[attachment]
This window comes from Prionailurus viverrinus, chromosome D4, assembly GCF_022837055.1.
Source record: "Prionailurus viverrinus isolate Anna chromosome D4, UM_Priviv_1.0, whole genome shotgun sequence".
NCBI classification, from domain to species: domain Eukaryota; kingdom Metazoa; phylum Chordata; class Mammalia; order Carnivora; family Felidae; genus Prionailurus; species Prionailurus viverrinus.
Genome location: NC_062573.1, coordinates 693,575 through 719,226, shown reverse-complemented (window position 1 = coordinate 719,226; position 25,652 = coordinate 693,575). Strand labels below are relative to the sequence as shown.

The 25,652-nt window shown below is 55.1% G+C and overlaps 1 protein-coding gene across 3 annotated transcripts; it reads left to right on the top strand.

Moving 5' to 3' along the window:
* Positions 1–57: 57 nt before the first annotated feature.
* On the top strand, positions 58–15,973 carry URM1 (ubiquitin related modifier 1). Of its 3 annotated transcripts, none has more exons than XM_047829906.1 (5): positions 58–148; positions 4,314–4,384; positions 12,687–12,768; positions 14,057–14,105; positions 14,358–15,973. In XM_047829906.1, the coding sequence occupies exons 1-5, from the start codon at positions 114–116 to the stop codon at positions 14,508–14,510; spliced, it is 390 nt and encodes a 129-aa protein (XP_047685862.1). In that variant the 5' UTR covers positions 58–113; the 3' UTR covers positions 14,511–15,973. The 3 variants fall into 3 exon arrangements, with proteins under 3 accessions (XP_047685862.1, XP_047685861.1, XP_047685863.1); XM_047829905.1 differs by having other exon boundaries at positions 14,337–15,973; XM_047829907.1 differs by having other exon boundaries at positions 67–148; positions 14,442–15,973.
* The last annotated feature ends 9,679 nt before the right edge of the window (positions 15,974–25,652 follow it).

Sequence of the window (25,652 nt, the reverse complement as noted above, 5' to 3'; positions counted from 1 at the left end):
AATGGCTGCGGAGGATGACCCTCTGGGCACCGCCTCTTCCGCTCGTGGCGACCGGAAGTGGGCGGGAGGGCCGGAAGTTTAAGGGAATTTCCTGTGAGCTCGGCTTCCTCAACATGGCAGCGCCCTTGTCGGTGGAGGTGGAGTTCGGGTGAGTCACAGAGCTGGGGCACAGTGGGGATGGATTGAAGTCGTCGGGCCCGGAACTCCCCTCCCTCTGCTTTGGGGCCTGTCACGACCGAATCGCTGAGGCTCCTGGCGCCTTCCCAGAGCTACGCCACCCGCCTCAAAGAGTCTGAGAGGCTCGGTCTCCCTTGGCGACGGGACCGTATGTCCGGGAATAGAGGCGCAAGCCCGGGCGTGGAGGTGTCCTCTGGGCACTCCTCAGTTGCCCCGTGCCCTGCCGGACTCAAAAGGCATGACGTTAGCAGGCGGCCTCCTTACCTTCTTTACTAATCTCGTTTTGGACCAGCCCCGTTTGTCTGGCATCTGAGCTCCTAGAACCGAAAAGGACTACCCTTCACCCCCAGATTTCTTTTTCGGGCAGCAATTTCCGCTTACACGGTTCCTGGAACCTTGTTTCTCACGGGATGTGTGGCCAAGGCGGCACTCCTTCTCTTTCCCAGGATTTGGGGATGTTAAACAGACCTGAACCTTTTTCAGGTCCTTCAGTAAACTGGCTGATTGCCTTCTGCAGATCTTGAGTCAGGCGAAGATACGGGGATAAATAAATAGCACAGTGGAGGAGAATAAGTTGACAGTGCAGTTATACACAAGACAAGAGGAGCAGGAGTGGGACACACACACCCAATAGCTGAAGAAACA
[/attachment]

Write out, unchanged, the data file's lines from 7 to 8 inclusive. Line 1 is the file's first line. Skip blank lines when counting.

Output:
* Positions 1–57: 57 nt before the first annotated feature.
* On the top strand, positions 58–15,973 carry URM1 (ubiquitin related modifier 1). Of its 3 annotated transcripts, none has more exons than XM_047829906.1 (5): positions 58–148; positions 4,314–4,384; positions 12,687–12,768; positions 14,057–14,105; positions 14,358–15,973. In XM_047829906.1, the coding sequence occupies exons 1-5, from the start codon at positions 114–116 to the stop codon at positions 14,508–14,510; spliced, it is 390 nt and encodes a 129-aa protein (XP_047685862.1). In that variant the 5' UTR covers positions 58–113; the 3' UTR covers positions 14,511–15,973. The 3 variants fall into 3 exon arrangements, with proteins under 3 accessions (XP_047685862.1, XP_047685861.1, XP_047685863.1); XM_047829905.1 differs by having other exon boundaries at positions 14,337–15,973; XM_047829907.1 differs by having other exon boundaries at positions 67–148; positions 14,442–15,973.